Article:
[docs]class RewriteRule: """A rewrite rule. Expresses `lhs` -> `rhs`, for variables `vars`. Parameters ---------- lhs : task The left-hand-side of the rewrite rule. rhs : task or function The right-hand-side of the rewrite rule. If it's a task, variables in `rhs` will be replaced by terms in the subject that match the variables in `lhs`. If it's a function, the function will be called with a dict of such matches. vars: tuple, optional Tuple of variables found in the lhs. Variables can be represented as any hashable object; a good convention is to use strings. If there are no variables, this can be omitted. Examples -------- Here's a `RewriteRule` to replace all nested calls to `list`, so that `(list, (list, 'x'))` is replaced with `(list, 'x')`, where `'x'` is a variable. >>> import dask.rewrite as dr >>> lhs = (list, (list, 'x')) >>> rhs = (list, 'x') >>> variables = ('x',) >>> rule = dr.RewriteRule(lhs, rhs, variables) Here's a more complicated rule that uses a callable right-hand-side. A callable `rhs` takes in a dictionary mapping variables to their matching values. This rule replaces all occurrences of `(list, 'x')` with `'x'` if `'x'` is a list itself. >>> lhs = (list, 'x') >>> def repl_list(sd): ... x = sd['x'] ... if isinstance(x, list): ... return x ... else: ... return (list, x) >>> rule = dr.RewriteRule(lhs, repl_list, variables) """ def __init__(self, lhs, rhs, vars=()): if not isinstance(vars, tuple): raise TypeError("vars must be a tuple of variables") self.lhs = lhs if callable(rhs): self.subs = rhs else: self.subs = self._apply self.rhs = rhs self._varlist = [t for t in Traverser(lhs) if t in vars] # Reduce vars down to just variables found in lhs self.vars = tuple(sorted(set(self._varlist))) def _apply(self, sub_dict): term = self.rhs for key, val in sub_dict.items(): term = subs(term, key, val) return term def __str__(self): return f"RewriteRule({self.lhs}, {self.rhs}, {self.vars})" def __repr__(self): return str(self)
[docs]class RuleSet: """A set of rewrite rules. Forms a structure for fast rewriting over a set of rewrite rules. This allows for syntactic matching of terms to patterns for many patterns at the same time. Examples -------- >>> import dask.rewrite as dr >>> def f(*args): pass >>> def g(*args): pass >>> def h(*args): pass >>> from operator import add >>> rs = dr.RuleSet( ... dr.RewriteRule((add, 'x', 0), 'x', ('x',)), ... dr.RewriteRule((f, (g, 'x'), 'y'), ... (h, 'x', 'y'), ... ('x', 'y'))) >>> rs.rewrite((add, 2, 0)) 2 >>> rs.rewrite((f, (g, 'a', 3))) # doctest: +ELLIPSIS (<function h at ...>, 'a', 3) >>> dsk = {'a': (add, 2, 0), ... 'b': (f, (g, 'a', 3))} >>> from toolz import valmap >>> valmap(rs.rewrite, dsk) # doctest: +ELLIPSIS {'a': 2, 'b': (<function h at ...>, 'a', 3)} Attributes ---------- rules : list A list of `RewriteRule`s included in the `RuleSet`. """ def __init__(self, *rules): """Create a `RuleSet` for a number of rules Parameters ---------- rules One or more instances of RewriteRule """ self._net = Node() self.rules = [] for p in rules: self.add(p) def add(self, rule): """Add a rule to the RuleSet. Parameters ---------- rule : RewriteRule """ if not isinstance(rule, RewriteRule): raise TypeError("rule must be instance of RewriteRule") vars = rule.vars curr_node = self._net ind = len(self.rules) # List of variables, in order they appear in the POT of the term for t in Traverser(rule.lhs): prev_node = curr_node if t in vars: t = VAR if t in curr_node.edges: curr_node = curr_node.edges[t] else: curr_node.edges[t] = Node() curr_node = curr_node.edges[t] # We've reached a leaf node. Add the term index to this leaf. prev_node.edges[t].patterns.append(ind) self.rules.append(rule) def iter_matches(self, term): """A generator that lazily finds matchings for term from the RuleSet. Parameters ---------- term : task Yields ------ Tuples of `(rule, subs)`, where `rule` is the rewrite rule being matched, and `subs` is a dictionary mapping the variables in the lhs of the rule to their matching values in the term.""" S = Traverser(term) for m, syms in _match(S, self._net): for i in m: rule = self.rules[i] subs = _process_match(rule, syms) if subs is not None: yield rule, subs def _rewrite(self, term): """Apply the rewrite rules in RuleSet to top level of term""" for rule, sd in self.iter_matches(term): # We use for (...) because it's fast in all cases for getting the # first element from the match iterator. As we only want that # element, we break here term = rule.subs(sd) break return term def rewrite(self, task, strategy="bottom_up"): """Apply the `RuleSet` to `task`. This applies the most specific matching rule in the RuleSet to the task, using the provided strategy. Parameters ---------- term: a task The task to be rewritten strategy: str, optional The rewriting strategy to use. Options are "bottom_up" (default), or "top_level". Examples -------- Suppose there was a function `add` that returned the sum of 2 numbers, and another function `double` that returned twice its input: >>> add = lambda x, y: x + y >>> double = lambda x: 2*x Now suppose `double` was *significantly* faster than `add`, so you'd like to replace all expressions `(add, x, x)` with `(double, x)`, where `x` is a variable. This can be expressed as a rewrite rule: >>> rule = RewriteRule((add, 'x', 'x'), (double, 'x'), ('x',)) >>> rs = RuleSet(rule) This can then be applied to terms to perform the rewriting: >>> term = (add, (add, 2, 2), (add, 2, 2)) >>> rs.rewrite(term) # doctest: +SKIP (double, (double, 2)) If we only wanted to apply this to the top level of the term, the `strategy` kwarg can be set to "top_level". >>> rs.rewrite(term) # doctest: +SKIP (double, (add, 2, 2)) """ return strategies[strategy](self, task)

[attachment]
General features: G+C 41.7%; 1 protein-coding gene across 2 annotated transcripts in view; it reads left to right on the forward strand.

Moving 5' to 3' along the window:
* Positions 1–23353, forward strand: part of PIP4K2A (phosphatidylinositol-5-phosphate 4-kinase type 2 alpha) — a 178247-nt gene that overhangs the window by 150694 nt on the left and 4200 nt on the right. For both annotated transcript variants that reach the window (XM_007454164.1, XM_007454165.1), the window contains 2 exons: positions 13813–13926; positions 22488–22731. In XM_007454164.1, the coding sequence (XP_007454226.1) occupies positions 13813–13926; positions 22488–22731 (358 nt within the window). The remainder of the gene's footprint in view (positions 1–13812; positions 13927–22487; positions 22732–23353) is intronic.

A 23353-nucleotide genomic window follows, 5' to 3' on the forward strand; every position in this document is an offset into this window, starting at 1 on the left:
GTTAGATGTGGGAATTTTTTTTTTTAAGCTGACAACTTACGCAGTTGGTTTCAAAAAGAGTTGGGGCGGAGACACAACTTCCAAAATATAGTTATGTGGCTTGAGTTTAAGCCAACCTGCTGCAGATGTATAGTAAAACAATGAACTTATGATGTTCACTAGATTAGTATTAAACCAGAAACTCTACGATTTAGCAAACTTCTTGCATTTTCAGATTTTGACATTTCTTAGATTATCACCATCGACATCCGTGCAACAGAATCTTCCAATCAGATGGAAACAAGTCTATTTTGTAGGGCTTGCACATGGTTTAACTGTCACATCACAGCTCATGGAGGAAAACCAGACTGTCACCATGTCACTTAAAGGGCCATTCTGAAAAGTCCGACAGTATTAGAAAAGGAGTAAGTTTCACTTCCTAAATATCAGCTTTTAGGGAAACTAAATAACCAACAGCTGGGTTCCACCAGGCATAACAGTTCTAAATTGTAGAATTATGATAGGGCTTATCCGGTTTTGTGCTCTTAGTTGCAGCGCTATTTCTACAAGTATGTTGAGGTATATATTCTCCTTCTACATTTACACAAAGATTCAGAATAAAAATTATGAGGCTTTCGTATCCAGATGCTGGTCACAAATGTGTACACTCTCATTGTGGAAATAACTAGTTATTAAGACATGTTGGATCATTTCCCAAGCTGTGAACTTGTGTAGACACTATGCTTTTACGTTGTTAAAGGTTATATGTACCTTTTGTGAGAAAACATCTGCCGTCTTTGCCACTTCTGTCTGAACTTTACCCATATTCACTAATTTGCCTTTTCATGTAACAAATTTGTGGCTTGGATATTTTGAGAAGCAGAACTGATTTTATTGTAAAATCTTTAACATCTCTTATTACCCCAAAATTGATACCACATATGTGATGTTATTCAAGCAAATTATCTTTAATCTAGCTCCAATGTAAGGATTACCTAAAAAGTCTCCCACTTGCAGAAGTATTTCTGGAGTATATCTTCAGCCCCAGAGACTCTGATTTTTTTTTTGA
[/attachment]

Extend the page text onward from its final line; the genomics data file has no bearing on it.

def _top_level(net, term): return net._rewrite(term) def _bottom_up(net, term): if istask(term): term = (head(term),) + tuple(_bottom_up(net, t) for t in args(term)) elif isinstance(term, list): term = [_bottom_up(net, t) for t in args(term)] return net._rewrite(term) strategies = {"top_level": _top_level, "bottom_up": _bottom_up} def _match(S, N): """Structural matching of term S to discrimination net node N.""" stack = deque() restore_state_flag = False # matches are stored in a tuple, because all mutations result in a copy, # preventing operations from changing matches stored on the stack. matches = () while True: if S.current is END: yield N.patterns, matches try: # This try-except block is to catch hashing errors from un-hashable # types. This allows for variables to be matched with un-hashable # objects. n = N.edges.get(S.current, None) if n and not restore_state_flag: stack.append((S.copy(), N, matches)) N = n continue except TypeError: pass n = N.edges.get(VAR, None) if n: restore_state_flag = False matches = matches + (S.term,) S.skip() N = n continue try: # Backtrack here (S, N, matches) = stack.pop() restore_state_flag = True except Exception: return def _process_match(rule, syms): """Process a match to determine if it is correct, and to find the correct substitution that will convert the term into the pattern. Parameters ---------- rule : RewriteRule syms : iterable Iterable of subterms that match a corresponding variable. Returns ------- A dictionary of {vars : subterms} describing the substitution to make the pattern equivalent with the term. Returns `None` if the match is invalid.""" subs = {} varlist = rule._varlist if not len(varlist) == len(syms): raise RuntimeError("length of varlist doesn't match length of syms.") for v, s in zip(varlist, syms): if v in subs and subs[v] != s: return None else: subs[v] = s return subs